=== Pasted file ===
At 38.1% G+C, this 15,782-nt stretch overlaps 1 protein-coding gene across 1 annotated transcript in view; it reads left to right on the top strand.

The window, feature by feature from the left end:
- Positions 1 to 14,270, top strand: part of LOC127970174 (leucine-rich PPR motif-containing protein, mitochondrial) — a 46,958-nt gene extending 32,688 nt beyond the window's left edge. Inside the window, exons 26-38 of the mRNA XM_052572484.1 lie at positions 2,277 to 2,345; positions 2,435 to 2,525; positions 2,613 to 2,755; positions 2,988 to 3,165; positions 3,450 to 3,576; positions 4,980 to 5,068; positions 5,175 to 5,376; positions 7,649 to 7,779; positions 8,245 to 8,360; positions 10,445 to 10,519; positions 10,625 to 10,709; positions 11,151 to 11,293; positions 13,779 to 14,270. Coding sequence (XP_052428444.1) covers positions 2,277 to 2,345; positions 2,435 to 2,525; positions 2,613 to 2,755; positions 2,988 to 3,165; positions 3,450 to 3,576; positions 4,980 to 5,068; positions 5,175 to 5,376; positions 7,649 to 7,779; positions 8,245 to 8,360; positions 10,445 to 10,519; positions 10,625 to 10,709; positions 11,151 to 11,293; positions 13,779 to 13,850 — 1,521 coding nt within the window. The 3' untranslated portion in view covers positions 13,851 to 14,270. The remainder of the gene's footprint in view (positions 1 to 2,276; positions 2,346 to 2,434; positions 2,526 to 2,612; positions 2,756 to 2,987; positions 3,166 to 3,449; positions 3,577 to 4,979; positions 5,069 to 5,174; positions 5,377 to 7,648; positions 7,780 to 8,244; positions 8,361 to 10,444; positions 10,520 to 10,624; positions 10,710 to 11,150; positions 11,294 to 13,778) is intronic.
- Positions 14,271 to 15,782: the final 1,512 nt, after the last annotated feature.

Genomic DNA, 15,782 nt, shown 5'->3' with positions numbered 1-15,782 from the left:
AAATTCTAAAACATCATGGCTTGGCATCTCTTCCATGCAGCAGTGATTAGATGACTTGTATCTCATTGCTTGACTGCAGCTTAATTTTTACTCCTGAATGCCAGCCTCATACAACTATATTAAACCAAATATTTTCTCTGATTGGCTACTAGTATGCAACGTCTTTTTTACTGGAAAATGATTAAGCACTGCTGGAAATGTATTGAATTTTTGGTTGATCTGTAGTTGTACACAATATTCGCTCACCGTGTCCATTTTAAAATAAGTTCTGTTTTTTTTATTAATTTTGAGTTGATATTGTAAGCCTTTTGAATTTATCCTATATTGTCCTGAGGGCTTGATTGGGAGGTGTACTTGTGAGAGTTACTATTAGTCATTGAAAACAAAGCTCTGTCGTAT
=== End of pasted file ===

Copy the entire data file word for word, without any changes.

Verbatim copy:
At 38.1% G+C, this 15,782-nt stretch overlaps 1 protein-coding gene across 1 annotated transcript in view; it reads left to right on the top strand.

The window, feature by feature from the left end:
- Positions 1 to 14,270, top strand: part of LOC127970174 (leucine-rich PPR motif-containing protein, mitochondrial) — a 46,958-nt gene extending 32,688 nt beyond the window's left edge. Inside the window, exons 26-38 of the mRNA XM_052572484.1 lie at positions 2,277 to 2,345; positions 2,435 to 2,525; positions 2,613 to 2,755; positions 2,988 to 3,165; positions 3,450 to 3,576; positions 4,980 to 5,068; positions 5,175 to 5,376; positions 7,649 to 7,779; positions 8,245 to 8,360; positions 10,445 to 10,519; positions 10,625 to 10,709; positions 11,151 to 11,293; positions 13,779 to 14,270. Coding sequence (XP_052428444.1) covers positions 2,277 to 2,345; positions 2,435 to 2,525; positions 2,613 to 2,755; positions 2,988 to 3,165; positions 3,450 to 3,576; positions 4,980 to 5,068; positions 5,175 to 5,376; positions 7,649 to 7,779; positions 8,245 to 8,360; positions 10,445 to 10,519; positions 10,625 to 10,709; positions 11,151 to 11,293; positions 13,779 to 13,850 — 1,521 coding nt within the window. The 3' untranslated portion in view covers positions 13,851 to 14,270. The remainder of the gene's footprint in view (positions 1 to 2,276; positions 2,346 to 2,434; positions 2,526 to 2,612; positions 2,756 to 2,987; positions 3,166 to 3,449; positions 3,577 to 4,979; positions 5,069 to 5,174; positions 5,377 to 7,648; positions 7,780 to 8,244; positions 8,361 to 10,444; positions 10,520 to 10,624; positions 10,710 to 11,150; positions 11,294 to 13,778) is intronic.
- Positions 14,271 to 15,782: the final 1,512 nt, after the last annotated feature.

Genomic DNA, 15,782 nt, shown 5'->3' with positions numbered 1-15,782 from the left:
AAATTCTAAAACATCATGGCTTGGCATCTCTTCCATGCAGCAGTGATTAGATGACTTGTATCTCATTGCTTGACTGCAGCTTAATTTTTACTCCTGAATGCCAGCCTCATACAACTATATTAAACCAAATATTTTCTCTGATTGGCTACTAGTATGCAACGTCTTTTTTACTGGAAAATGATTAAGCACTGCTGGAAATGTATTGAATTTTTGGTTGATCTGTAGTTGTACACAATATTCGCTCACCGTGTCCATTTTAAAATAAGTTCTGTTTTTTTTATTAATTTTGAGTTGATATTGTAAGCCTTTTGAATTTATCCTATATTGTCCTGAGGGCTTGATTGGGAGGTGTACTTGTGAGAGTTACTATTAGTCATTGAAAACAAAGCTCTGTCGTAT